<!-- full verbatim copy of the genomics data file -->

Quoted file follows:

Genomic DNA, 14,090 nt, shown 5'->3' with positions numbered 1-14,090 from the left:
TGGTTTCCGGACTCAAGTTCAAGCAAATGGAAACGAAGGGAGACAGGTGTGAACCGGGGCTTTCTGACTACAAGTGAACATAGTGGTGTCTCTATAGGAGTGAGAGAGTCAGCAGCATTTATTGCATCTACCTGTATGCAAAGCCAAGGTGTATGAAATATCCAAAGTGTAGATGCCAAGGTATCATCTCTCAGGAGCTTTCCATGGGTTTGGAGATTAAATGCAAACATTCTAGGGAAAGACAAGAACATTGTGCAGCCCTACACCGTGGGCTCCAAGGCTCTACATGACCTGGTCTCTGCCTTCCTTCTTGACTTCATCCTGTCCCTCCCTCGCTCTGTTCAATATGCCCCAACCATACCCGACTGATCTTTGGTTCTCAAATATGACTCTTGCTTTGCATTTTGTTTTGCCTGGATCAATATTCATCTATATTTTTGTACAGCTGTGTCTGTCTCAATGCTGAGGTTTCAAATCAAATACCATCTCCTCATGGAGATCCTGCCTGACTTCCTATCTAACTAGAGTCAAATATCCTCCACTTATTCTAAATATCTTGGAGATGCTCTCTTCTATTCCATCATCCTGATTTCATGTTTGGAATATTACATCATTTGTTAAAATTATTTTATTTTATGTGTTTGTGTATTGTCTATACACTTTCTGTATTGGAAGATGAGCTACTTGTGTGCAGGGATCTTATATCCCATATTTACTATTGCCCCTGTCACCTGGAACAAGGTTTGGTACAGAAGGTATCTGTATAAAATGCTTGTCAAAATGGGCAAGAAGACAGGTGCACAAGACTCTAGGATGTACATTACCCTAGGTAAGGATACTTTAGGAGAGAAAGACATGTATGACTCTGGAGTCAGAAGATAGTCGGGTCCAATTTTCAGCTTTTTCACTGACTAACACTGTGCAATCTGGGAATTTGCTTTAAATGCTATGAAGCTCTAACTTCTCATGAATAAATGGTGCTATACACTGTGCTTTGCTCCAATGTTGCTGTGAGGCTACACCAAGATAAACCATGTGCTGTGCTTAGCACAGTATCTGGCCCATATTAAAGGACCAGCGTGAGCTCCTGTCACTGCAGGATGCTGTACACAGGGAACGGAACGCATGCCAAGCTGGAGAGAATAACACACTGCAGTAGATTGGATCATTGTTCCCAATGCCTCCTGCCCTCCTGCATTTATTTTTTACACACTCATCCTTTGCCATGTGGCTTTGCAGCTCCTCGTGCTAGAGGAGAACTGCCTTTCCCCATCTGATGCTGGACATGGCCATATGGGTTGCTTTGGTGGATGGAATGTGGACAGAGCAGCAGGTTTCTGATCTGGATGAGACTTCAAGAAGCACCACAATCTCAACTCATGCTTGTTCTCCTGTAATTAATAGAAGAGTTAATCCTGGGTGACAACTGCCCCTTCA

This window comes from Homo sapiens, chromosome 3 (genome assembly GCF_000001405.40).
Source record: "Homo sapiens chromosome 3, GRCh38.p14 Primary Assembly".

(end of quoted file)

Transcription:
Genomic DNA, 14,090 nt, shown 5'->3' with positions numbered 1-14,090 from the left:
TGGTTTCCGGACTCAAGTTCAAGCAAATGGAAACGAAGGGAGACAGGTGTGAACCGGGGCTTTCTGACTACAAGTGAACATAGTGGTGTCTCTATAGGAGTGAGAGAGTCAGCAGCATTTATTGCATCTACCTGTATGCAAAGCCAAGGTGTATGAAATATCCAAAGTGTAGATGCCAAGGTATCATCTCTCAGGAGCTTTCCATGGGTTTGGAGATTAAATGCAAACATTCTAGGGAAAGACAAGAACATTGTGCAGCCCTACACCGTGGGCTCCAAGGCTCTACATGACCTGGTCTCTGCCTTCCTTCTTGACTTCATCCTGTCCCTCCCTCGCTCTGTTCAATATGCCCCAACCATACCCGACTGATCTTTGGTTCTCAAATATGACTCTTGCTTTGCATTTTGTTTTGCCTGGATCAATATTCATCTATATTTTTGTACAGCTGTGTCTGTCTCAATGCTGAGGTTTCAAATCAAATACCATCTCCTCATGGAGATCCTGCCTGACTTCCTATCTAACTAGAGTCAAATATCCTCCACTTATTCTAAATATCTTGGAGATGCTCTCTTCTATTCCATCATCCTGATTTCATGTTTGGAATATTACATCATTTGTTAAAATTATTTTATTTTATGTGTTTGTGTATTGTCTATACACTTTCTGTATTGGAAGATGAGCTACTTGTGTGCAGGGATCTTATATCCCATATTTACTATTGCCCCTGTCACCTGGAACAAGGTTTGGTACAGAAGGTATCTGTATAAAATGCTTGTCAAAATGGGCAAGAAGACAGGTGCACAAGACTCTAGGATGTACATTACCCTAGGTAAGGATACTTTAGGAGAGAAAGACATGTATGACTCTGGAGTCAGAAGATAGTCGGGTCCAATTTTCAGCTTTTTCACTGACTAACACTGTGCAATCTGGGAATTTGCTTTAAATGCTATGAAGCTCTAACTTCTCATGAATAAATGGTGCTATACACTGTGCTTTGCTCCAATGTTGCTGTGAGGCTACACCAAGATAAACCATGTGCTGTGCTTAGCACAGTATCTGGCCCATATTAAAGGACCAGCGTGAGCTCCTGTCACTGCAGGATGCTGTACACAGGGAACGGAACGCATGCCAAGCTGGAGAGAATAACACACTGCAGTAGATTGGATCATTGTTCCCAATGCCTCCTGCCCTCCTGCATTTATTTTTTACACACTCATCCTTTGCCATGTGGCTTTGCAGCTCCTCGTGCTAGAGGAGAACTGCCTTTCCCCATCTGATGCTGGACATGGCCATATGGGTTGCTTTGGTGGATGGAATGTGGACAGAGCAGCAGGTTTCTGATCTGGATGAGACTTCAAGAAGCACCACAATCTCAACTCATGCTTGTTCTCCTGTAATTAATAGAAGAGTTAATCCTGGGTGACAACTGCCCCTTCA

This window comes from Homo sapiens, chromosome 3 (genome assembly GCF_000001405.40).
Source record: "Homo sapiens chromosome 3, GRCh38.p14 Primary Assembly".